One gripe we had about the Meteor helmet was that the magnetic buckle seems to attract dirt and grime faster than more traditional styles. Most helmets feature a buckle with two components that are relatively open. Dirt can pass through easily, while the Petzl Meteor has a buckle in which one end is inserted into the other. This creates a space where dirt builds up over time. As a result, the buckle can become hard to close properly if you don’t clean it.
There’s a constant paradox in nearly all types of climbing gear. Weight and durability can never exist perfectly without compromising the other. Most modern helmets reflect a balance between the two, and the Petzl Meteor definitely reflects an industry consensus in this regard.
This helmet achieved a great symmetry of both durability and weight by starting with a sturdy polycarbonate shell with a foam liner injected inside. This construction offers optimal protection for both rock fall as well as climber falls (the type of impact that causes most head injuries while skiing).
The Petzl Meteor helmet is the first climbing helmet with a CE certification for ski touring. However, just because the Meteor adheres to the helmet standards for ski touring does not make it the ski mountaineering helmet. It is a good choice if you are looking for one helmet that can perform multiple jobs well instead of one job excellently. If you were looking for a pure alpine helmet, for example, the Petzl Sirocco might be a better choice.
As far as the helmet’s durability overall, the Meteor rates somewhere near the middle of the pack. There are other helmets that offer an amazingly low weight but are nowhere near as durable as the Petzl Meteor. However, compared to the old-school hard plastic ABS helmet design, the Meteor helmet is not as burly and will not last quite as long. It’s a good choice for you if you want a helmet that offers weight savings, a competitive price, and decent durability. If you want a workhorse helmet, an ABS design like the Black Diamond Half Dome or Petzl Boreal is a better choice.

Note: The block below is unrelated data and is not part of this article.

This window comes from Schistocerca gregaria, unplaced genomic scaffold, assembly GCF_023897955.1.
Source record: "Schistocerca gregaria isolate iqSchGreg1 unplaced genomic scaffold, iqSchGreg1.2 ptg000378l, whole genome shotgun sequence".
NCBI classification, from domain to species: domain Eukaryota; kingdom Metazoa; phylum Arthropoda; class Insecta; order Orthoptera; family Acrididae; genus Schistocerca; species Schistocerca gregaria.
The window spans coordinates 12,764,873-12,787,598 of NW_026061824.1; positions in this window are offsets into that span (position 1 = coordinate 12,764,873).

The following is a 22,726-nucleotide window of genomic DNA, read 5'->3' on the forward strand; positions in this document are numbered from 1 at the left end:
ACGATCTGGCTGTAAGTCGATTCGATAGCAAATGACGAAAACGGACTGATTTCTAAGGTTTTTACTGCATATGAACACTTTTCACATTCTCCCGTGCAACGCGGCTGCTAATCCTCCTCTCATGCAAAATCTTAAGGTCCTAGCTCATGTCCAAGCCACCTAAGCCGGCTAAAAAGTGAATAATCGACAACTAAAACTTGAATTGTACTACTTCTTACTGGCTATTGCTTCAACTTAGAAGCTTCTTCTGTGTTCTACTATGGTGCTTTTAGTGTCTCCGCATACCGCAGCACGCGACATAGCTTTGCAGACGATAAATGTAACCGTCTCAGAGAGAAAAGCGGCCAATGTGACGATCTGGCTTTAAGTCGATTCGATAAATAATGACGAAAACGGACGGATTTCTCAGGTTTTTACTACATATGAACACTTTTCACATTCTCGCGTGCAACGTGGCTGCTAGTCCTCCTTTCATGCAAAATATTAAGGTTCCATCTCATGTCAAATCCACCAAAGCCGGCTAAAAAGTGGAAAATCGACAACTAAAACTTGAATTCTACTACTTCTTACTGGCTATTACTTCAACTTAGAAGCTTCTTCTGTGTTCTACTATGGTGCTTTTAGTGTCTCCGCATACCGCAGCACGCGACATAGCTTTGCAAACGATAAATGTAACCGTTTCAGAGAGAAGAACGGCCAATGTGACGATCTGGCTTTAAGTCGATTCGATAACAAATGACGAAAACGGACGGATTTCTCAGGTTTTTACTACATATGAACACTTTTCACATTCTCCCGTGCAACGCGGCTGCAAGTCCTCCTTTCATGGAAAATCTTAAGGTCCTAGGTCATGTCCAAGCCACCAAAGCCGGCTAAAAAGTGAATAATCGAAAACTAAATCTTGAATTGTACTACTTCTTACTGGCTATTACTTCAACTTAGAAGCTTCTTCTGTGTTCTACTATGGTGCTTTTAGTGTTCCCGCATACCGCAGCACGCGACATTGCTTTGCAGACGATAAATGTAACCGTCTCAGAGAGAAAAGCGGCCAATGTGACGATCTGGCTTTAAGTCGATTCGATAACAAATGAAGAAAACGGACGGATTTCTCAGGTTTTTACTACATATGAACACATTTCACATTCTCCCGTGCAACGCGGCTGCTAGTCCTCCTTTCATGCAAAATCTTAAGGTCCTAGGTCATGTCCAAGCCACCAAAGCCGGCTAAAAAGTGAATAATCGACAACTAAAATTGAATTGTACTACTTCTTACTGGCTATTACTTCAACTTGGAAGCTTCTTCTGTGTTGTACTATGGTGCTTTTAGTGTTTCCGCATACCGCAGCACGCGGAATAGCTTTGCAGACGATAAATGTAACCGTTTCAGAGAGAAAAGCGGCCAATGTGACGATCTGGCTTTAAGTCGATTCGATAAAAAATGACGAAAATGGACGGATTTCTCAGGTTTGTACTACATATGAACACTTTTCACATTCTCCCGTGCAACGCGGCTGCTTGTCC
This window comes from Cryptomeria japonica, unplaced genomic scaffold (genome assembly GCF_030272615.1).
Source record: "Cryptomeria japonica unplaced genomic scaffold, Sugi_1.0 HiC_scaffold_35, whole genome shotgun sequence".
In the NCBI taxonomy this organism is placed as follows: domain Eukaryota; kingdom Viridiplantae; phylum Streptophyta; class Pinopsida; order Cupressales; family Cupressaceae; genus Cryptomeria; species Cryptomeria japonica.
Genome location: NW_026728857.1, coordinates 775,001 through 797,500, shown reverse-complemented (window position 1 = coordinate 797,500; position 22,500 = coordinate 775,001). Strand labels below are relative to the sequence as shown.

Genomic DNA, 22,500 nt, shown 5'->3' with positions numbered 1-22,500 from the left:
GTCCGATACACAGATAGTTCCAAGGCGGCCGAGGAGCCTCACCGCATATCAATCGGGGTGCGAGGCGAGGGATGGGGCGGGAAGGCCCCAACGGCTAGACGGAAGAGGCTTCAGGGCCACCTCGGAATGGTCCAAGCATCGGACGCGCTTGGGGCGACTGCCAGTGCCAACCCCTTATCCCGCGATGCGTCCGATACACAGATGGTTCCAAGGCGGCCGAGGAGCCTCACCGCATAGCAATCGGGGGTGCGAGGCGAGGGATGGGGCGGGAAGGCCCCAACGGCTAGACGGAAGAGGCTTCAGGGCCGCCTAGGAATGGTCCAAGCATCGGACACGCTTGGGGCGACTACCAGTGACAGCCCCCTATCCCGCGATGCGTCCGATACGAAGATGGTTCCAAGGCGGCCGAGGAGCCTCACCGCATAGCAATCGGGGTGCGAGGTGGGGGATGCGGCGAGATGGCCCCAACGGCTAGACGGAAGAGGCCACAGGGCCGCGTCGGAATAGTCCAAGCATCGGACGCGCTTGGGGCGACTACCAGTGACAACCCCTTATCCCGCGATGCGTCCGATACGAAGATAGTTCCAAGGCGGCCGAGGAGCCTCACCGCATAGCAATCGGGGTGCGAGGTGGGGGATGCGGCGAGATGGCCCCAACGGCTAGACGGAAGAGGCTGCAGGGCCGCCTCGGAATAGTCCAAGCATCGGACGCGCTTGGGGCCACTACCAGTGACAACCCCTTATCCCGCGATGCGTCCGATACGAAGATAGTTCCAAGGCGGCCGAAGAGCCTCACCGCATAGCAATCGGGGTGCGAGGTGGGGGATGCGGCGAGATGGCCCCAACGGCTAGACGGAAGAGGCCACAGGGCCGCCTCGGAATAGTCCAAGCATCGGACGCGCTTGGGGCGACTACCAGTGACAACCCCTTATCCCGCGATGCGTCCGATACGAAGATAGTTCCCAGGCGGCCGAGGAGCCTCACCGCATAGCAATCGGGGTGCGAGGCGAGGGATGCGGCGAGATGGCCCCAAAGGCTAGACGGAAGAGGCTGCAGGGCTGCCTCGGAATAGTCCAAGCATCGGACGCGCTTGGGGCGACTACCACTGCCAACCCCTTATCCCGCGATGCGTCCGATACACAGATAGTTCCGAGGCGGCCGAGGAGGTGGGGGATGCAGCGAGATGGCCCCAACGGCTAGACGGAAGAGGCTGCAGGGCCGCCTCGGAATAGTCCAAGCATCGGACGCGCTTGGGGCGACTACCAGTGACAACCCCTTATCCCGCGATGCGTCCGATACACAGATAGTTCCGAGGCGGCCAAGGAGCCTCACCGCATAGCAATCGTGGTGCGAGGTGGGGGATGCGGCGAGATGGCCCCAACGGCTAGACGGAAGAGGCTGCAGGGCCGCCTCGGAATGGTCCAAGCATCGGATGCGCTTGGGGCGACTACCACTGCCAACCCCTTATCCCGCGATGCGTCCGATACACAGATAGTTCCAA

The current generation of the Petzl Meteor helmet is a great improvement over previous versions. It works well as a vital piece of general climbing and mountaineering, and ski touring equipment. It is a pretty versatile lightweight helmet that rates well for durability. While it might not be great for skiing, it boasts CE certification and can be adjusted easily with gloves on. It works well in many different situations, which is probably why it’s such a favorite with people who love the outdoors.
The Petzl Meteor helmet is an excellent helmet, definitely one of the best in its price range. The latest version reflects years of engineering advancement for the alpine mainstay brand. Whether you’re a new climber looking for gear that will allow for lots of growth or an experienced alpinist needing extra protection on big mountain routes, this helmet has plenty of good to offer. Petzl has once again made a stand-out product in an already crowded field, a difficult task. Great for climbing chandelier ice, pulling hard moves on funny overhangs, and even descending a couloir in AT skis, this helmet is a true all-rounder made with superior quality.
|Weight||8.5 oz/240 g (M/L Model)|
|Sizing||S/M (18.9-22.8 in/48-58 cm), M/L (20.9-24 in/53-61 cm)|
|Material||Expanded Polystyrene (EPS) foam with Polycarbonate shell|
Where to Buy It?